MQ offers support for running on IBM SoftLayer, Microsoft Azure, Amazon Web Services, and OpenStack cloud. It leverages a Bring Your Own Software License to make it simple for customers to choose where to deploy the IBM MQ license entitlements they may already have. For deployments of IBM MQ on SoftLayer you might choose to use the MQ Advanced pattern designed for IBM PureSystems which can run on the SoftLayer environment.

In addition to this deployment style, IBM recently confirmed MQ is supported to run in Docker environments which further extends where MQ might be deployed to meet customer needs, such as hosted PaaS environments like IBM Bluemix.

Docker_(container_engine)_logo

So basically for every cloud environment, or virtualised environment, or container, your business can continue to take advantage of the benefits of IBM MQ – whether by running MQ Queue Managers in the cloud environment, or continuing to run them on-premise (perhaps as the physical MQ Appliance), or in any hybrid combination.

So what are you waiting for? For MQ on cloud – the answer is yes.

*UPDATED to add link to the AWS example – see above*

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A few notes on WebSphere MQ and Clouds

June 27, 2013

A bit of a different blog post from me – not directly about a new announcement but more a few notes on WebSphere MQ and deploying on private clouds and virtual machines.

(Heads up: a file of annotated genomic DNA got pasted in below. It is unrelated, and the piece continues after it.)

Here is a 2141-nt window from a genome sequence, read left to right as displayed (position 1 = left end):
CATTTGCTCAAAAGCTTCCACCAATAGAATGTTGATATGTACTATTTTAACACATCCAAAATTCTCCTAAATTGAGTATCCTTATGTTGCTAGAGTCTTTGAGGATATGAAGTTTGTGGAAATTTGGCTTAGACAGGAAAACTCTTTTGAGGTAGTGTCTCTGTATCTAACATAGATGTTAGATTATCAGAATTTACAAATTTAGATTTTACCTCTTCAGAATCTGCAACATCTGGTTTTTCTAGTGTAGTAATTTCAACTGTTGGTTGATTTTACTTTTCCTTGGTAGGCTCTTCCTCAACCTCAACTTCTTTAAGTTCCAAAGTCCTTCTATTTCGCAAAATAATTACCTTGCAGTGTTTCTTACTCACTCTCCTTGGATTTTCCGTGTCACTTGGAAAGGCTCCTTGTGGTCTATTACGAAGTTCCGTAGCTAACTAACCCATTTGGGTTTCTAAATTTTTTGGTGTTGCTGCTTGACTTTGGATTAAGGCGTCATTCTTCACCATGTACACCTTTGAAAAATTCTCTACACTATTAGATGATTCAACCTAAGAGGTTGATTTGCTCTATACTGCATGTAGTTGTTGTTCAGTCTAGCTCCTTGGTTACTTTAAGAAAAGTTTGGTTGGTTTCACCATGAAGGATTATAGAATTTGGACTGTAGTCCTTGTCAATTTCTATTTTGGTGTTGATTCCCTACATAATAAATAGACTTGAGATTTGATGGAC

Living in the UK where WebSphere MQ is developed, we are well accustomed to clouds, and rain. Wind too. Basically any weather that might ruin your plans to sit out and enjoy yourself, maybe have some friends round, and fire up the BBQ. However for pretty much everyone in IT, clouds now have a different meaning. One that many believe means the future of IT.  And if the future is coming, or indeed already here, how does WebSphere MQ help to connect applications and systems in clouds, just as it does for existing on-premise systems?

To explain this more, let’s narrow down what we are looking at, as the term cloud has a lot of different meanings for IT infrastructure. For now, let’s focus on the way many businesses are looking to make the most out of their existing infrastructure, as virtualized environments, or private on-premise clouds. Here there are substantial savings to be made if systems can be provisioned and made available more quickly with the right configuration, either for development, system test, or even for production. After all, these businesses have already invested in hardware, and it will not just frustrating to have it sat idle, but costly.

And it is not just frustrating and costly to have hardware sat idle, but doubly so to have invested in software such as WebSphere MQ, and to not have it readily available when you have an urgent need for a new system ready to go. And in these days of ever more pressing deadlines, alongside ever more capable software, you don’t want to have to install and then configure what might be multiple settings in the software to meet the specific needs of your deployment.